What will become of some good Christians now in Exeter Hall, if crowns in heaven are measured in value by the souls that are saved? Some of you will have a crown in heaven without a single star in it. I read a little while ago, a piece upon the starless crown in heaven—a man in heaven with a crown without a star! Not one saved by him! He will sit in heaven as happy as he can be, for sovereign mercy saved him; but oh! to be in heaven without a single star! Mother! what sayest thou to be in heaven without one of thy children to deck thy brow with a star? Minister! what wouldst thou say to be a polished preacher and yet have no star? Writer! will it well become thee to have written even as gloriously as Milton, if thou shouldst be found in heaven without a star? I am afraid we pay too little regard to this. Men will sit down and write huge folios and tomes, that they may have them put in libraries for ever, and have their names handed down by fame! but how few are looking to win stars for ever in heaven! Toil on, child of God, toil on; for if thou wishest to serve God, thy bread cast upon the waters shall be found after many days. If thou sendest in the feet of the ox or the ass, thou shalt reap a glorious harvest in that day when he comes to gather in his elect. The minister is not responsible for his success.

III. But yet, in the last place, TO PREACH THE GOSPEL IS HIGH AND SOLEMN WORK. The ministry has been very often degraded into a trade. In these days men are taken and made into ministers who would have made good captains at sea, who could have waited well at the counter, but who were never intended for the pulpit. They are selected by man, they are crammed with literature; they are educated up to a certain point; they are turned out ready dressed; and persons call them ministers. I wish them all God-speed, every one of them; for as good Joseph Irons used to say, “God be with many of them, if it be only to make them hold their tongues.” Man-made ministers are of no use in this world, and the sooner we get rid of them the better. Their way is this: they prepare their manuscripts very carefully, then read it on the Sunday most sweetly in sotto voce, and so the people go away pleased. But that is not God’s way of preaching. If so, I am sufficient to preach forever. I can buy manuscript sermons for a shilling; that is to say, provided they have been preached fifty times before, but if I use them for the first time the price is a guinea, or more. But that is not the way. Preaching God’s word is not what some seem to think, mere child’s play—a mere business or trade to be taken up by any one. A man ought to feel first that he has a solemn call to it; next, he ought to know that he really possesses the Spirit of God, and that when he speaks there is an influence upon him that enables him to speak as God would have him, otherwise out of the pulpit he should go directly; he has no right to be there, even if the living is his own property. He has not been called to preach God’s truth, and unto him God says, “What hast thou to do, to declare my statutes?”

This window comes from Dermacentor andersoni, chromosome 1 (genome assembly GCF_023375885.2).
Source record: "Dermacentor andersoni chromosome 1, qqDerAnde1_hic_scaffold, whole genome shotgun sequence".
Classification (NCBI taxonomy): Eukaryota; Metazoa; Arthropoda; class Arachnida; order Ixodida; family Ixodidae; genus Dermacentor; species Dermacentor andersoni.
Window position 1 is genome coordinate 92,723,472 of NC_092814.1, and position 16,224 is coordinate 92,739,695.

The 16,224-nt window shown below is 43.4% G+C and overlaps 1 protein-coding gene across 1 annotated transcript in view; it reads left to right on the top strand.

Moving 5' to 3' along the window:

But you say, “What is there difficult about preaching God’s gospel?” Well it must be somewhat hard; for Paul said, “Who is sufficient for these things?” And first I will tell you, it is difficult because it is so hard as not to be warped by your own prejudices in preaching the word. You want to say a stern thing; and your heart says, “Master! in so doing thou wilt condemn thyself;” then the temptation is not to say it. Another trial is, you are afraid of displeasing the rich in your congregations. Your think, “If I say such-and-such a thing, so-and-so will be offended; such an one does not approve of that doctrine; I had better leave it out.” Or perhaps you will happen to win the applause of the multitude, and you must not say anything that will displease them, for if they cry, “Hosanna” to day, they will cry, “Crucify, crucify,” to-morrow. All these things work on a minister heart. He is a man like yourselves; and he feels it. Then comes again the sharp knife of criticism, and the arrows of those who hate him and hate his Lord; and he cannot help feeling it sometimes. He may put on his armour, and cry, “I care not for your malice;” but there were seasons when the archers sorely grieved even Joseph. Then he stands in another danger, lest he should come out and defend himself; for he is a great fool whoever tries to do it. He who lets his detractors alone, and like the eagle cares not for the chattering of the sparrows, or like the lion will not turn aside to rend the snarling jackal—he is the man, and he shall be honoured. But the danger is, we want to set ourselves right. And oh! who is sufficient to steer clear from these rocks of danger? “Who is sufficient,” my brethren, “for these things?” To stand up, and to proclaim, Sabbath after Sabbath, and week-day after week-day, “the unsearchable riches of Christ.”